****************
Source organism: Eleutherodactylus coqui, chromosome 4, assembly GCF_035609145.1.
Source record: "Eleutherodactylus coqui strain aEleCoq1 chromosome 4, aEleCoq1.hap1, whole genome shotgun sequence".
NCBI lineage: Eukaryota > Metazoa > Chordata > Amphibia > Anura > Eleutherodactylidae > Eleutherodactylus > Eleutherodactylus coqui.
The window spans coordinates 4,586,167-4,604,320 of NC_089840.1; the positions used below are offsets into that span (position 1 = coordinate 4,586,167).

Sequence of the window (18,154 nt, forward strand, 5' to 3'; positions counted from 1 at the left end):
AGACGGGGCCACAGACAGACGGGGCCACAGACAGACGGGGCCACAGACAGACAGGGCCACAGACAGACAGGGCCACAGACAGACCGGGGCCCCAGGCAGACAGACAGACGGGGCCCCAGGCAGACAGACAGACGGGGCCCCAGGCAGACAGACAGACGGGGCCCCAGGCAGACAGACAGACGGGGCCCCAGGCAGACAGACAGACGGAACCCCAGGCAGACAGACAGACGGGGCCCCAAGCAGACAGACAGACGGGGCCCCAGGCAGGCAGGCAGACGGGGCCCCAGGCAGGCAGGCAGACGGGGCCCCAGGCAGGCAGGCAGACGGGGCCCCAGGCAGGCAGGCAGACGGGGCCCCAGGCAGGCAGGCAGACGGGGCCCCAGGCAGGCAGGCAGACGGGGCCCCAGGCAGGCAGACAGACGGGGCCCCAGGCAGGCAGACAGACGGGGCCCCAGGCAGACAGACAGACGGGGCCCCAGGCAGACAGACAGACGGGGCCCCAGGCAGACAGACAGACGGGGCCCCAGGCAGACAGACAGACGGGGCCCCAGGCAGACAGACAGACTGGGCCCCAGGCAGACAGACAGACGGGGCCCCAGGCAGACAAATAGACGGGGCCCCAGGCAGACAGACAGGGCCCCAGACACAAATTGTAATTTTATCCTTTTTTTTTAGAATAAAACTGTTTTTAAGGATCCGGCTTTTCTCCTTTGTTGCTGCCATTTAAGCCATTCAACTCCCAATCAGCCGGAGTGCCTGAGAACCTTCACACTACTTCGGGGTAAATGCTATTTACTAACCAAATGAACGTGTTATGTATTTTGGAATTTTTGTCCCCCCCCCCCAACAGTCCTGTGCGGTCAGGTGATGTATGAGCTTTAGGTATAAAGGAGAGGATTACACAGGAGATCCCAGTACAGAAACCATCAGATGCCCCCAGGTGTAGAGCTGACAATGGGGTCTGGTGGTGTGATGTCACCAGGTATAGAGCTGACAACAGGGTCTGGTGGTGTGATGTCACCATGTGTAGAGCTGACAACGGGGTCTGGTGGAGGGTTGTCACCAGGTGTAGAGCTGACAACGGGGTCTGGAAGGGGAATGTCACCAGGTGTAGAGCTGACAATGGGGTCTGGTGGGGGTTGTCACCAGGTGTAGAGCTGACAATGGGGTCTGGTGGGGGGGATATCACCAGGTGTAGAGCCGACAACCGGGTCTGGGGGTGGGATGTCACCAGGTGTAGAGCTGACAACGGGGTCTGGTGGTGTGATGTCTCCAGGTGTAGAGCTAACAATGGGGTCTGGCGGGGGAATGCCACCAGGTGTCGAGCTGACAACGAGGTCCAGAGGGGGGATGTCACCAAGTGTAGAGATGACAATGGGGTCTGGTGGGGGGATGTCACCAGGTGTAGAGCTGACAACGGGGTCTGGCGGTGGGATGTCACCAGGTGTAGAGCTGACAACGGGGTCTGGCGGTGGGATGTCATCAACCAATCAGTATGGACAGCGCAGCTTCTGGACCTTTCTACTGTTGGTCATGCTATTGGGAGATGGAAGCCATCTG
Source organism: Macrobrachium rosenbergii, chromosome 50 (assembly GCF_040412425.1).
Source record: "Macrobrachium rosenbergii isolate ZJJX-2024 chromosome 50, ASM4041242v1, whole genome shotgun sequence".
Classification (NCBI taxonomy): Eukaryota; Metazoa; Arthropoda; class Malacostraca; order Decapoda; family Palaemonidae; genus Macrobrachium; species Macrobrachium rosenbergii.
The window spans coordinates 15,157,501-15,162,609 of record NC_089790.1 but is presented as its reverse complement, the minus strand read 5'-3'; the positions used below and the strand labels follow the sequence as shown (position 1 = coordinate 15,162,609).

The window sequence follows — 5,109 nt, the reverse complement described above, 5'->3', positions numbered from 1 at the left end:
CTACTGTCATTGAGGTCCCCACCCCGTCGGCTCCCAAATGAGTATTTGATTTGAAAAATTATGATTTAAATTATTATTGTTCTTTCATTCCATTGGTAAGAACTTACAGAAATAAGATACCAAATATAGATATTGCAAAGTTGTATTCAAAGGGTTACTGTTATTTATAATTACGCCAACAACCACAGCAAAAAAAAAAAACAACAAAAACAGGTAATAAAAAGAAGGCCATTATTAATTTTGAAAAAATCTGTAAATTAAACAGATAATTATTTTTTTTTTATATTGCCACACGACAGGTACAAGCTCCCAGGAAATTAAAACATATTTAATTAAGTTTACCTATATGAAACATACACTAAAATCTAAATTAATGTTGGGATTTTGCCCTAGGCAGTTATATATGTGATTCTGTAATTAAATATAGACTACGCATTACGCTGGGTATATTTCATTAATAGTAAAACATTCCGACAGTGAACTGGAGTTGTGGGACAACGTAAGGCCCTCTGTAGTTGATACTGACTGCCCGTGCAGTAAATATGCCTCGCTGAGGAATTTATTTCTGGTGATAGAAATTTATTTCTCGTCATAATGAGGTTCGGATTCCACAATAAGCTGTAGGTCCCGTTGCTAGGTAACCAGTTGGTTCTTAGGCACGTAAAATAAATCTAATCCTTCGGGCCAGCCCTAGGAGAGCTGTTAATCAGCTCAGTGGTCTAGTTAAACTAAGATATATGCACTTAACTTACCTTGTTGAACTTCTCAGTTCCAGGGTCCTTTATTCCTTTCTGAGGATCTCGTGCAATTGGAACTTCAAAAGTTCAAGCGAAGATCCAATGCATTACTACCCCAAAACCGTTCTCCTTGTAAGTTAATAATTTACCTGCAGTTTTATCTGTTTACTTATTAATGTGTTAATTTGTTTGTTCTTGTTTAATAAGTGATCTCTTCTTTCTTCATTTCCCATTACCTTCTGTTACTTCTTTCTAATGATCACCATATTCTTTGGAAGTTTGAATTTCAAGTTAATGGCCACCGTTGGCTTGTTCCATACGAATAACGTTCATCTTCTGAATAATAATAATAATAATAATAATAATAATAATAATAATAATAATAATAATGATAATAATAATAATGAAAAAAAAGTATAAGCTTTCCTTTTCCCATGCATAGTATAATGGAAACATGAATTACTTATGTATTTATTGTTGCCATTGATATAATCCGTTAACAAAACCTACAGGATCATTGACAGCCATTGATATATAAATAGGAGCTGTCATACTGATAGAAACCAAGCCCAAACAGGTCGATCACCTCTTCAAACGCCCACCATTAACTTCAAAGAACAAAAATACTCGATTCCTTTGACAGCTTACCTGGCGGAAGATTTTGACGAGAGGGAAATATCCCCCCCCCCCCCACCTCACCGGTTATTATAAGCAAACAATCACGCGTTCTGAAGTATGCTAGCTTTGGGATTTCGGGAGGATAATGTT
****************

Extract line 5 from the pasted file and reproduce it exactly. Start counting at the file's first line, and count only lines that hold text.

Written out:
Sequence of the window (18,154 nt, forward strand, 5' to 3'; positions counted from 1 at the left end):